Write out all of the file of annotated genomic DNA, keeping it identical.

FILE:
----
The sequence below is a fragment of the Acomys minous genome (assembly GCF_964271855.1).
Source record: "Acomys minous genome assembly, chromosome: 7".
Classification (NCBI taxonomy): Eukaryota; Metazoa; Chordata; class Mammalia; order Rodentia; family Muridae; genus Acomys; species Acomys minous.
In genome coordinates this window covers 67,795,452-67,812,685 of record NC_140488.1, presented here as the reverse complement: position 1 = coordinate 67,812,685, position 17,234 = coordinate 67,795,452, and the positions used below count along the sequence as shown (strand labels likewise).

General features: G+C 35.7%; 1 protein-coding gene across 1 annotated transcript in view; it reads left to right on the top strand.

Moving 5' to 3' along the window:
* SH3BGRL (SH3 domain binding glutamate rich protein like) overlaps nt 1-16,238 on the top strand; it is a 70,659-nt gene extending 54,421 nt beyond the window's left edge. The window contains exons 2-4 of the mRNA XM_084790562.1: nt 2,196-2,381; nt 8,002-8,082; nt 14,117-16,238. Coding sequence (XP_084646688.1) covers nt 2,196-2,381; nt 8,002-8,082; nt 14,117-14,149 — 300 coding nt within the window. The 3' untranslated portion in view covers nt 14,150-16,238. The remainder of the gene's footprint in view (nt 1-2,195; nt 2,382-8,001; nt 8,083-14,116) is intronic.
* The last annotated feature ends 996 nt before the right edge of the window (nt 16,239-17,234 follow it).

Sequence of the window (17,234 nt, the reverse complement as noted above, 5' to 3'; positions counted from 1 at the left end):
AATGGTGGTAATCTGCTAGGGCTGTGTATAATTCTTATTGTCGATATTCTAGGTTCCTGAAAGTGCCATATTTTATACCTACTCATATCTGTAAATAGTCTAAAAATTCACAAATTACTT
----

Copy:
The sequence below is a fragment of the Acomys minous genome (assembly GCF_964271855.1).
Source record: "Acomys minous genome assembly, chromosome: 7".
Classification (NCBI taxonomy): Eukaryota; Metazoa; Chordata; class Mammalia; order Rodentia; family Muridae; genus Acomys; species Acomys minous.
In genome coordinates this window covers 67,795,452-67,812,685 of record NC_140488.1, presented here as the reverse complement: position 1 = coordinate 67,812,685, position 17,234 = coordinate 67,795,452, and the positions used below count along the sequence as shown (strand labels likewise).

General features: G+C 35.7%; 1 protein-coding gene across 1 annotated transcript in view; it reads left to right on the top strand.

Moving 5' to 3' along the window:
* SH3BGRL (SH3 domain binding glutamate rich protein like) overlaps nt 1-16,238 on the top strand; it is a 70,659-nt gene extending 54,421 nt beyond the window's left edge. The window contains exons 2-4 of the mRNA XM_084790562.1: nt 2,196-2,381; nt 8,002-8,082; nt 14,117-16,238. Coding sequence (XP_084646688.1) covers nt 2,196-2,381; nt 8,002-8,082; nt 14,117-14,149 — 300 coding nt within the window. The 3' untranslated portion in view covers nt 14,150-16,238. The remainder of the gene's footprint in view (nt 1-2,195; nt 2,382-8,001; nt 8,083-14,116) is intronic.
* The last annotated feature ends 996 nt before the right edge of the window (nt 16,239-17,234 follow it).

Sequence of the window (17,234 nt, the reverse complement as noted above, 5' to 3'; positions counted from 1 at the left end):
AATGGTGGTAATCTGCTAGGGCTGTGTATAATTCTTATTGTCGATATTCTAGGTTCCTGAAAGTGCCATATTTTATACCTACTCATATCTGTAAATAGTCTAAAAATTCACAAATTACTT